I still remember the words of my school principal in the days when I was a young teacher just starting out. She asked, “When do people usually yell?” Even before I could answer, she said, “When they think they are not being heard and when they feel as if they are not in control.”
Those words have stayed with me for a long time – especially during the years I have taught and been principal of a believing school.
If we’re honest, most of us had parents who yelled at us when we were kids and who frequently lost their temper. While we may not have answered back in kind, especially those of us who were raised at a time when children were not permitted to talk back, many of us found ourselves inheriting that very same temper as we became adults.
Bad habits seem to pass from generation to generation, and lack of patience and a calm spirit is right up there on the top of the list. How do we as parents and educators correct our children? Do we emulate the style of our parents who may have easily flown off the handle? Do we copy the style of a rattled and hassled teacher who felt out of control and was only able to correct while shouting? Perhaps, we correct in a berating and humiliating way, because that is how it was done to us.
All of the above approaches are quite human, and we’ve all been guilty of them, but if we would think about it for a while, we’d probably all admit that this kind of correction is neither ideal nor effective. In the end, it can lead to a great deal of personal damage including loss of ego, loss of respect, feelings of rejection and even a tendency towards verbal abuse.
As believing parents and educators, we have a charge given to us by the Lord to “Train up a child in the way he should go.” Prov. 22:6
What is the proper way to train a child? If we use God’s pattern, we see, according to the scriptures, “God pities us as He knows our frame; He remembers that we are dust. Psalm 103:14. We also see that His first method of correction is to show mercy, “The goodness of God draws us to repentance.” Romans 2:4.
God tries to speak to us and correct us with gentleness, often convicting us through the loving words of a praise song or a spoken message. We may shed a tear, because we feel bad for what we’ve done or how we acted, but that tear may also be in response to what we know is God’s gentle touch, privately given, not meant to publicly humiliate or make us feel beaten down and squashed.
If that is the way we prefer to be corrected, then why do we do otherwise with our children? Do the choice of our words wound them? Do they feel crushed by the weight of our anger? Do they feel shame and rejection? If that is their prototype, will they then repeat that style of correction with their own children, spouses and even other relationships?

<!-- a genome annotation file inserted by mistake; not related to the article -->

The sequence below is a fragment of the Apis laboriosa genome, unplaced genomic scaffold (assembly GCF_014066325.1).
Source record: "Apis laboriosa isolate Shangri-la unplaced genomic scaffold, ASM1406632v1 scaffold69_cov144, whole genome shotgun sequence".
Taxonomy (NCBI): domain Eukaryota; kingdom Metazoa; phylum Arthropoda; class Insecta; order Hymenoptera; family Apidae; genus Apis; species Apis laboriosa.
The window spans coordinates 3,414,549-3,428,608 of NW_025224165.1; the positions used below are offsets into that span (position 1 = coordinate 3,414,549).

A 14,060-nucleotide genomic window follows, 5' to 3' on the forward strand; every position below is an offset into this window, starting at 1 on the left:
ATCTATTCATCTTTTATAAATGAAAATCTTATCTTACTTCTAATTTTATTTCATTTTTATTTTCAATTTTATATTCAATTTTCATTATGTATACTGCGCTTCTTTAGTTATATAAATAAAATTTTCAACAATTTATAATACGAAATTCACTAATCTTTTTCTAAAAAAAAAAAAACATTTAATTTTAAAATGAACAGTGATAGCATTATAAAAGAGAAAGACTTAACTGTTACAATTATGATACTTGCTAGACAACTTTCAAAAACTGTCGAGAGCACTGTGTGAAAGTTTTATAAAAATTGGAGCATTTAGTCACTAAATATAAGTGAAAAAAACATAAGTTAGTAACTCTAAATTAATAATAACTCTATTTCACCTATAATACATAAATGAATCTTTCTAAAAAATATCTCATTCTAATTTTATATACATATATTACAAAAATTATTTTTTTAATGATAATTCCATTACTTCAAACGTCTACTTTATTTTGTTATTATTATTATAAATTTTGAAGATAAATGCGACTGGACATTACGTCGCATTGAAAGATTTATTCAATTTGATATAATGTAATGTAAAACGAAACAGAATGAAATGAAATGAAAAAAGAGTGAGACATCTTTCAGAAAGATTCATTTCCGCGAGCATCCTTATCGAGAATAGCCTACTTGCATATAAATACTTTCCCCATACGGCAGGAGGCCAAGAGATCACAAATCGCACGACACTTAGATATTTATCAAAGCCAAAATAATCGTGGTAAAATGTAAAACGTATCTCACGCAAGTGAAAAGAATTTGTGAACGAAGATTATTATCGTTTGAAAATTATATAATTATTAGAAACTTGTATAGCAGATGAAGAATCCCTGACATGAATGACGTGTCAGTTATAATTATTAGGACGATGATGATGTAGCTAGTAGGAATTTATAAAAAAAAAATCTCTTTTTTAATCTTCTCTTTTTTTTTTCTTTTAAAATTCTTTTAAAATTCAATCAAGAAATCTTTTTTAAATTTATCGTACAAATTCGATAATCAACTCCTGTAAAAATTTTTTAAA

It may be time that we examine this issue and ask ourselves a few crucial questions:
1. When we correct our children, what is our ultimate, desired outcome?
It would probably be to influence our children to do the right thing, to use good judgment and to make the right choices. If that, indeed, is the desired outcome, are our children more likely to get there as a result of anger, frustration and badgering or will they more easily comply because they see a calm and loving parent or teacher who shows compassion, caring and regard?
2. How do we take control of our children?
To have authority means to take control. The way we do that is to set the rules, the limitations and the conditions. We make sure that all of that is understood by the child along with the consequences for breaking the rules. Yes, there must be consequences, and they must be faithfully enforced. If there is order to the way we control, then we can dole out the punishment calmly and forcefully – yet without anger. Anger is not necessary, because an understanding has been reached beforehand. There has not been a “wearing down process” where the child tests the authority of the adult to see how far they can go before they are brought into check.
Isn’t that what really gets us worked up – we take and take and take until we explode. This is allowing the child to be in control, to determine how much is too much and to relinquish the authority which rightfully belongs to the parent or teacher. At that point, it is easy to see why we feel we’re not being heard, and so the yelling begins.
3. How do we motivate our children to develop godly, strong character which they can, in turn, pass on generationally and throughout their other life relationships?
We pattern our style after God. We practice the Fruit of the Spirit understanding that patience, endurance and love yields the kind of character and spirit that we desire for our children. We pass on to them the spiritual tools which they will need to be good parents, good spouses and good friends. We are their daily example. How we speak to them and to our friends and family will be what they emulate. If we do so with patience and kindness, they, too, will develop those traits. We will set the tone for their future lives – for good or for bad.
Hebrews 12:6 says, “He corrects and disciplines those whom He loves.” God’s correction and language begins and ends with love. Ours should too!
This article originally appeared on Makor HaTikvah and is reposted with permission.